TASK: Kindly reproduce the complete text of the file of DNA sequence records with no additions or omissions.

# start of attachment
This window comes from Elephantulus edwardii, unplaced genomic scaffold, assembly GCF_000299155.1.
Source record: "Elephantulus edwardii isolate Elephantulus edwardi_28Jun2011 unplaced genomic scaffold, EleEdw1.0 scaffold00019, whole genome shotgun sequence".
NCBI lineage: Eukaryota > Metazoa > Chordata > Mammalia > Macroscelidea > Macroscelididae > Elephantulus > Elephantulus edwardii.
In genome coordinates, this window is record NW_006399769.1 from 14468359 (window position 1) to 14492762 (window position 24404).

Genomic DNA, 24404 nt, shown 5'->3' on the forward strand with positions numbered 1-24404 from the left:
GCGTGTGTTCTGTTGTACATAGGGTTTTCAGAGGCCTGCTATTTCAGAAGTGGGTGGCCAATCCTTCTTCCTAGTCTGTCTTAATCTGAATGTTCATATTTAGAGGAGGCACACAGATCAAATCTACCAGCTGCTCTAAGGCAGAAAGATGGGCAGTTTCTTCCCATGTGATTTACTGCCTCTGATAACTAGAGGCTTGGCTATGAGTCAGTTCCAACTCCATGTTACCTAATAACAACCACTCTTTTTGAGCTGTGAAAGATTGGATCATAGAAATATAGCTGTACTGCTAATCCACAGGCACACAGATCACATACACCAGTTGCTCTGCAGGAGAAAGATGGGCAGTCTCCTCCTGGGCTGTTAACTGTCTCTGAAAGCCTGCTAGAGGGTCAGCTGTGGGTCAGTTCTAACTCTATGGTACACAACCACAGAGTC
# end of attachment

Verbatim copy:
This window comes from Elephantulus edwardii, unplaced genomic scaffold, assembly GCF_000299155.1.
Source record: "Elephantulus edwardii isolate Elephantulus edwardi_28Jun2011 unplaced genomic scaffold, EleEdw1.0 scaffold00019, whole genome shotgun sequence".
NCBI lineage: Eukaryota > Metazoa > Chordata > Mammalia > Macroscelidea > Macroscelididae > Elephantulus > Elephantulus edwardii.
In genome coordinates, this window is record NW_006399769.1 from 14468359 (window position 1) to 14492762 (window position 24404).

Genomic DNA, 24404 nt, shown 5'->3' on the forward strand with positions numbered 1-24404 from the left:
GCGTGTGTTCTGTTGTACATAGGGTTTTCAGAGGCCTGCTATTTCAGAAGTGGGTGGCCAATCCTTCTTCCTAGTCTGTCTTAATCTGAATGTTCATATTTAGAGGAGGCACACAGATCAAATCTACCAGCTGCTCTAAGGCAGAAAGATGGGCAGTTTCTTCCCATGTGATTTACTGCCTCTGATAACTAGAGGCTTGGCTATGAGTCAGTTCCAACTCCATGTTACCTAATAACAACCACTCTTTTTGAGCTGTGAAAGATTGGATCATAGAAATATAGCTGTACTGCTAATCCACAGGCACACAGATCACATACACCAGTTGCTCTGCAGGAGAAAGATGGGCAGTCTCCTCCTGGGCTGTTAACTGTCTCTGAAAGCCTGCTAGAGGGTCAGCTGTGGGTCAGTTCTAACTCTATGGTACACAACCACAGAGTC